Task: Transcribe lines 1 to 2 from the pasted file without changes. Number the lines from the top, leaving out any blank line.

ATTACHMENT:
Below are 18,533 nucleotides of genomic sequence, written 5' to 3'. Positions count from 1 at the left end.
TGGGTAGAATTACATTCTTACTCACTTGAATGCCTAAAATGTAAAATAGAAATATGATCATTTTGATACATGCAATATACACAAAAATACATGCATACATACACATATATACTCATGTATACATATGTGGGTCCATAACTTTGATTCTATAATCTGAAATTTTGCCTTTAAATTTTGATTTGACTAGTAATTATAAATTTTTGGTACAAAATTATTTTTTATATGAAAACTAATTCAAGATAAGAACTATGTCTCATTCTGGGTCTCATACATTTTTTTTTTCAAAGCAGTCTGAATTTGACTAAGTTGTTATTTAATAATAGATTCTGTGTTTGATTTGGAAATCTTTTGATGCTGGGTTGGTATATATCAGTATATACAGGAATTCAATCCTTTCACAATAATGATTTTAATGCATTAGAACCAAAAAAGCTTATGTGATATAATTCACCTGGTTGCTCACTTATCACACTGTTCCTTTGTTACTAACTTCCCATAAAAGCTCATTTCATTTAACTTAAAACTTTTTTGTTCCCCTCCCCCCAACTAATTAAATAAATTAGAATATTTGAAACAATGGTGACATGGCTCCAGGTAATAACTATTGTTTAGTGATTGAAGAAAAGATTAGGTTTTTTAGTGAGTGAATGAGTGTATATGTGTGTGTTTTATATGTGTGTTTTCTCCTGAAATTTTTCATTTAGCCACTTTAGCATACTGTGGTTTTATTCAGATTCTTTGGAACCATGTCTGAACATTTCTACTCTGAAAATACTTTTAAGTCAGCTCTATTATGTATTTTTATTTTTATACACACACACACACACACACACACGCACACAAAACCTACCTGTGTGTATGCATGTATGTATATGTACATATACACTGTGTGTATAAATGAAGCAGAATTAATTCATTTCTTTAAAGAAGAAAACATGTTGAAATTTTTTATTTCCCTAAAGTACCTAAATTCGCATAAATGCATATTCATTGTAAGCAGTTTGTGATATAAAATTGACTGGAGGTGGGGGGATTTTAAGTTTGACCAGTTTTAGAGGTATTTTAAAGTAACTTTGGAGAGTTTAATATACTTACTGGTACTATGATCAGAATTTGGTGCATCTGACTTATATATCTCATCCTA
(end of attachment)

Below are 18,533 nucleotides of genomic sequence, written 5' to 3'. Positions count from 1 at the left end.
TGGGTAGAATTACATTCTTACTCACTTGAATGCCTAAAATGTAAAATAGAAATATGATCATTTTGATACATGCAATATACACAAAAATACATGCATACATACACATATATACTCATGTATACATATGTGGGTCCATAACTTTGATTCTATAATCTGAAATTTTGCCTTTAAATTTTGATTTGACTAGTAATTATAAATTTTTGGTACAAAATTATTTTTTATATGAAAACTAATTCAAGATAAGAACTATGTCTCATTCTGGGTCTCATACATTTTTTTTTTCAAAGCAGTCTGAATTTGACTAAGTTGTTATTTAATAATAGATTCTGTGTTTGATTTGGAAATCTTTTGATGCTGGGTTGGTATATATCAGTATATACAGGAATTCAATCCTTTCACAATAATGATTTTAATGCATTAGAACCAAAAAAGCTTATGTGATATAATTCACCTGGTTGCTCACTTATCACACTGTTCCTTTGTTACTAACTTCCCATAAAAGCTCATTTCATTTAACTTAAAACTTTTTTGTTCCCCTCCCCCCAACTAATTAAATAAATTAGAATATTTGAAACAATGGTGACATGGCTCCAGGTAATAACTATTGTTTAGTGATTGAAGAAAAGATTAGGTTTTTTAGTGAGTGAATGAGTGTATATGTGTGTGTTTTATATGTGTGTTTTCTCCTGAAATTTTTCATTTAGCCACTTTAGCATACTGTGGTTTTATTCAGATTCTTTGGAACCATGTCTGAACATTTCTACTCTGAAAATACTTTTAAGTCAGCTCTATTATGTATTTTTATTTTTATACACACACACACACACACACACACGCACACAAAACCTACCTGTGTGTATGCATGTATGTATATGTACATATACACTGTGTGTATAAATGAAGCAGAATTAATTCATTTCTTTAAAGAAGAAAACATGTTGAAATTTTTTATTTCCCTAAAGTACCTAAATTCGCATAAATGCATATTCATTGTAAGCAGTTTGTGATATAAAATTGACTGGAGGTGGGGGGATTTTAAGTTTGACCAGTTTTAGAGGTATTTTAAAGTAACTTTGGAGAGTTTAATATACTTACTGGTACTATGATCAGAATTTGGTGCATCTGACTTATATATCTCATCCTA